§ 0. PRIORITY CLAIM

This application claims the benefit of U.S. Provisional Patent Application Ser. No. 60/854,770 (incorporated herein by reference and referred to as “the '770 provisional”), titled “TriBiCa: TRIE BITMAP CONTENT ANALYZER FOR HIGHSPEED NETWORK INTRUSION DETECTION,” filed on Oct. 26, 2006, and listing Sertac Artan and HungHsiang Jonathan Chao as inventors. The present invention in not limited to requirements of the particular embodiments described in the '770 provisional.
§ 1. BACKGROUND OF THE INVENTION

§ 1.1 Field of the Invention

The present invention concerns matching an arbitrarylength bit string with one of a number of known arbitrary length bit strings. The present invention may be used for network intrusion detection and prevention. In particular, the present invention concerns a novel data structure namely, a trie bitmap content analyzer, which provides minimum perfect hashing functionality while supporting lowcost set membership queries. By using such a data structure, matching can be checked at high speed.

§ 1.2 Background Information

Highspeed Network Intrusion Detection and Prevention Systems (“NIDPS”) have gained a lot of attention recently as part of the effort to keep up with the everincreasing bandwidth requirement of today's networks. The most timeconsuming task of NIDPS is Deep Packet Inspection (“DPI”). DPI also has applications in other networking areas, such as layer7 switching, URL inspection, and spam, virus, and worm detection (C. Burns and D. Newman. (2006, January). Vendors choose to tout disparate applicationacceleration techniques. Available: http://www.networkworld.com/reviews/2006/011606wfefeatures.html), (S. Singh, C. Estan, G. Varghese, and S. Savage, “Automated worm fingerprinting,” in Proc. of the ACM/USENIX Symposium on Operating System Design and Implementation, San Francisco, Calif., December 2004.). DPI is the task of searching for a static or dynamic set of strings within each incoming packet. In the NIDPS context, DPI searches for predefined attack signatures in the incoming packets so as to identify malicious content.

Unlike most network applications, such as IP lookup and packet classification, whose complexity is proportional to the packet rate in packets/sec, DPI's complexity is determined by the data rate in bytes/sec, making it computationally harder than other applications. DPI's complexity is also increased by the number and length of strings in the set (signatures). As a result, the issue of designing a DPI system that is scalable in processing speed independent of the string set remains a challenge. Moreover, the application may have a dynamic signature set that is updated when necessary. Although in NIDPS these updates are relatively infrequent, the need to easily update the NIDPS signature set when required is still a challenge and often creates conflicts when designing a highspeed system.
§ 1.2.1 Previous Approaches and Perceived Limitations of Such Approaches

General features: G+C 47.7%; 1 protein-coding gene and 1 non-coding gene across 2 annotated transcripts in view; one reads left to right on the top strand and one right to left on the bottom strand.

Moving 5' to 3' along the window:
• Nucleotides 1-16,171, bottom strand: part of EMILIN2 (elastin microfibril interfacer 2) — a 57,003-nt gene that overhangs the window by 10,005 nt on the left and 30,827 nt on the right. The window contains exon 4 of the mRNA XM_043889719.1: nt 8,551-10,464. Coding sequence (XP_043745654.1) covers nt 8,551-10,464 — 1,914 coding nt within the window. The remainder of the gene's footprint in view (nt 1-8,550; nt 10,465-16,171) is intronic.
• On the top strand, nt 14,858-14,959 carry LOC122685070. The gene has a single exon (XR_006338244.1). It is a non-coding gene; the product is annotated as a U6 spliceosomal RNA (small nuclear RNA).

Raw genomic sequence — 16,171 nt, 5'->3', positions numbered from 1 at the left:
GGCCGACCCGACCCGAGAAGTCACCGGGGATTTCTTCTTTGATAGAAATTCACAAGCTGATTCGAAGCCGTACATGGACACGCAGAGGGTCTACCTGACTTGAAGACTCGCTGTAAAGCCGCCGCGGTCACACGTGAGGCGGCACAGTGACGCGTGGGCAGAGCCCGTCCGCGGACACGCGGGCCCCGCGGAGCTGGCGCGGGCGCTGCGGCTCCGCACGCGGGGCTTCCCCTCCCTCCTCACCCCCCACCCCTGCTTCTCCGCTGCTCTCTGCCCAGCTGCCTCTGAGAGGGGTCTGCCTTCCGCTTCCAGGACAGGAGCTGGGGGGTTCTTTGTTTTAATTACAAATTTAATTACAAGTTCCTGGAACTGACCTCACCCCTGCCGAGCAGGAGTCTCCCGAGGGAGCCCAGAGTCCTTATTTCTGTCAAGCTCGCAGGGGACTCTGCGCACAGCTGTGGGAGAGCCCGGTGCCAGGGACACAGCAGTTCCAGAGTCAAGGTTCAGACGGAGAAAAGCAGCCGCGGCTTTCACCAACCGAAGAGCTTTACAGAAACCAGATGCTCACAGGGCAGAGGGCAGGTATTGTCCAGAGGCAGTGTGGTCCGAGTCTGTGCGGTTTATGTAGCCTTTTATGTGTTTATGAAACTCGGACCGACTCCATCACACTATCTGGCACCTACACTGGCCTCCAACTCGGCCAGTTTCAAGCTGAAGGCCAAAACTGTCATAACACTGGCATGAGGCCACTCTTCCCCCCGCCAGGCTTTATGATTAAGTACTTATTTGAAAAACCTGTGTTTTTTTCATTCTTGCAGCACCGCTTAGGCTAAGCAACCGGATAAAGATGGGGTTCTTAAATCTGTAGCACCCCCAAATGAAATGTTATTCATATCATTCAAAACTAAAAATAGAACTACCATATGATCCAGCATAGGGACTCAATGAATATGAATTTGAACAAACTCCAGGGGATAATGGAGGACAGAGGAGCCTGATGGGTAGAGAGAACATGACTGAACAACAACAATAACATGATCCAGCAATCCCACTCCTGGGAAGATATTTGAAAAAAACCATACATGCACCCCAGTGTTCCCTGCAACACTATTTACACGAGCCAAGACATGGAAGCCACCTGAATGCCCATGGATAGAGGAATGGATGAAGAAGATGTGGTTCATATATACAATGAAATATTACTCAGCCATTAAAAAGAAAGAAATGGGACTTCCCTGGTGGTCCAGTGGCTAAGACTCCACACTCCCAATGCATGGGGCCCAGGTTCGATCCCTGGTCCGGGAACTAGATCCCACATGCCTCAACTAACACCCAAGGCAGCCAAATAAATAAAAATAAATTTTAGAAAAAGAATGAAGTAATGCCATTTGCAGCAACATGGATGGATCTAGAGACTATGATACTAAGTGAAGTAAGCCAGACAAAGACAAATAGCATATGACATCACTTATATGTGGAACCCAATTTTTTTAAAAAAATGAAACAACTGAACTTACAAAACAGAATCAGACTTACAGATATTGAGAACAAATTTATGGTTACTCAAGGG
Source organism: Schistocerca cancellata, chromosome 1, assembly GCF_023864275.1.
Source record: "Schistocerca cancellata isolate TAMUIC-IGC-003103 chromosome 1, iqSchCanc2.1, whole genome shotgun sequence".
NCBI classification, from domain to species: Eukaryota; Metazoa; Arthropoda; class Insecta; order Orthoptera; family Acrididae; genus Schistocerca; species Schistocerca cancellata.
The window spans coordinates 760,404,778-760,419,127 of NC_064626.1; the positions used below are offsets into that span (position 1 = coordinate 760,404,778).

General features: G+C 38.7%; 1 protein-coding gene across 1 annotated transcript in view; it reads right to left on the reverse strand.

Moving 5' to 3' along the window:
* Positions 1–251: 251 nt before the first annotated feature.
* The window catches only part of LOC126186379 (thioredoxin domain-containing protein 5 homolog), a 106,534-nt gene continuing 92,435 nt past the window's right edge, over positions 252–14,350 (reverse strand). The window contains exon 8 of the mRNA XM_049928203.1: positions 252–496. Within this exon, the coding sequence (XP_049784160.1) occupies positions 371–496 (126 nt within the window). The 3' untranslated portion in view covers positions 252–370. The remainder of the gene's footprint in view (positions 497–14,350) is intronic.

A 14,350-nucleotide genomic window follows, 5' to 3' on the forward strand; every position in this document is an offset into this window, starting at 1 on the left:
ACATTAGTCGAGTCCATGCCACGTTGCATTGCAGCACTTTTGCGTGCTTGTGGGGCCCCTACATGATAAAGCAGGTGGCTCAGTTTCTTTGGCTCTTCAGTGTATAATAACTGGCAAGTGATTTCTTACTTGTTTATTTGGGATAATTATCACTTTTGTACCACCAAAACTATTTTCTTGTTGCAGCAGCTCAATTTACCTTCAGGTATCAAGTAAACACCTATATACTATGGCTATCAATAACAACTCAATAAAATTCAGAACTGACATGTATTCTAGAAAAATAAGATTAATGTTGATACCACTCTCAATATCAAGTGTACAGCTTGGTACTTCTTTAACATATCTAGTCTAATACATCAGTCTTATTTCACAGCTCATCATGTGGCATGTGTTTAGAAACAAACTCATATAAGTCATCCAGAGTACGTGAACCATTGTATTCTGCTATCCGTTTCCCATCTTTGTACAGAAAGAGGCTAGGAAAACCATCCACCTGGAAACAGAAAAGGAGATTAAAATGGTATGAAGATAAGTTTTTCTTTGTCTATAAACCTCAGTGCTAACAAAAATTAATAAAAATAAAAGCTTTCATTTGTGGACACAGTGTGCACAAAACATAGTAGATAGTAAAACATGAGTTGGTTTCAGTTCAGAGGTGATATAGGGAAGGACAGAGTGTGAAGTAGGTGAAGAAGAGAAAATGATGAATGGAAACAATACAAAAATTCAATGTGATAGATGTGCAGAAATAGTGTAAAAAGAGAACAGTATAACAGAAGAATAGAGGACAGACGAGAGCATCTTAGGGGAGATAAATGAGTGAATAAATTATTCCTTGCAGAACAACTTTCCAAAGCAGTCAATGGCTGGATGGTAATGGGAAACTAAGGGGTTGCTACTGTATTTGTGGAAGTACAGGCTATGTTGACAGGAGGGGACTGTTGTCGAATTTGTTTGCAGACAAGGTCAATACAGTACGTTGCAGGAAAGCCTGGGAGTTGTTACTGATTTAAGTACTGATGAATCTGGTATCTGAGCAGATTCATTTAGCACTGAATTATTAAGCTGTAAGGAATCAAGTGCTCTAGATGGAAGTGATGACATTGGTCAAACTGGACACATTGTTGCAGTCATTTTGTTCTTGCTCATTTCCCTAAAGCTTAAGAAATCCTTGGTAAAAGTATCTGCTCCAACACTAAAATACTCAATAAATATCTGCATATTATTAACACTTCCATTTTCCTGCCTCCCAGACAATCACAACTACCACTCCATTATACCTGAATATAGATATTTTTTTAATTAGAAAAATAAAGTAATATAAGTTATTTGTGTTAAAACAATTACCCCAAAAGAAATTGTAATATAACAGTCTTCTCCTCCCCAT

Present software DPI methods are typically not scalable for highspeeds (SNORT, available at: http://www.snort.org) because generalpurpose hardware running software DPI is intrinsically slow and has limited parallelism. Hence, only hardware approaches are discussed. Research to increase the DPI speed focuses on two aspects: (1) increasing the speed of unit inspection operation (i.e., operation for each byte of the incoming packet), and (2) reducing the number of DPI operations by identifying possible malicious packets at the early stages of the inspecting process, while passing most of the packets that are legitimate.

To increase the speed of detection, some approaches use external memory structures (F. Yu, T. Lakshman, and R. Katz, “Gigabit rate patternmatching using tcam,” in Int. Conf. on Network Protocols (ICNP), Berlin, Germany, October 2004.), (H. Song and J. Lockwood, “Multipattern signature matching for hardware network intrusion detection systems,” in IEEE Globecom 2005, NovemberDecember 2005.) such as TCAMs, SRAMs or both. The former is more expensive and consumes more power, while the latter suffers from speed limitation. Other approaches implement the DPI on a singlechip (most of the time on a single FPGA). The first generation of the singlechip solutions (J. Moscola, J. Lockwood, R. P. Loui, and M. P., “Implementation of a contentscanning module for an internet firewall.” in FCCM, 2003, pp. 3138.); (C. Clark and D. Schimmel, “Scalable pattern matching for highspeed networks,” in IEEE Symposium on FieldProgrammable Custom Computing Machines (FCCM), Napa, Calif., 2004, pp. 249257.); (Y. H. Cho and W. H. MangioneSmith, “Fast reconfiguring deep packet filter for 1+gigabit network.” in FCCM, 2005, pp. 215224.); Z. K. Baker and V. K. Prasanna, “Highthroughput LinkedPattern Matching for Intrusion Detection Systems,” in Proceedings of the First Annual ACM Symposium on Architectures for Networking and Communications Systems, 2005.); and (N. Tuck, T. Sherwood, B. Calder, and G. Varghese, “Deterministic memoryefficient string matching algorithms for intrusion detection,” in Proc. of the 2004 IEEE Infocom Conference, 2004.), with the exception of (N. Tuck, T. Sherwood, B. Calder, and G. Varghese, “Deterministic memoryefficient string matching algorithms for intrusion detection,” in Proc. of the 2004 IEEE Infocom Conference, 2004.), tailor string matching circuits to the input set. Although it is highspeed, it requires hardware reconfiguration for updates.